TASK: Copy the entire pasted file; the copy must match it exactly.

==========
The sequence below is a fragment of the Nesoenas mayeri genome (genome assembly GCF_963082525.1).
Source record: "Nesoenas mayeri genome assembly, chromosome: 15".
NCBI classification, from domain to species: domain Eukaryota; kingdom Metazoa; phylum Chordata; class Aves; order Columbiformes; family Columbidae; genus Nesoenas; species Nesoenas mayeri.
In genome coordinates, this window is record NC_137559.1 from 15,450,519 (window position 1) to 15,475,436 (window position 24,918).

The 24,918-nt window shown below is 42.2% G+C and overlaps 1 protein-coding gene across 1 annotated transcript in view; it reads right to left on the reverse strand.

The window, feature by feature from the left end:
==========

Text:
The sequence below is a fragment of the Nesoenas mayeri genome (genome assembly GCF_963082525.1).
Source record: "Nesoenas mayeri genome assembly, chromosome: 15".
NCBI classification, from domain to species: domain Eukaryota; kingdom Metazoa; phylum Chordata; class Aves; order Columbiformes; family Columbidae; genus Nesoenas; species Nesoenas mayeri.
In genome coordinates, this window is record NC_137559.1 from 15,450,519 (window position 1) to 15,475,436 (window position 24,918).

The 24,918-nt window shown below is 42.2% G+C and overlaps 1 protein-coding gene across 1 annotated transcript in view; it reads right to left on the reverse strand.

The window, feature by feature from the left end: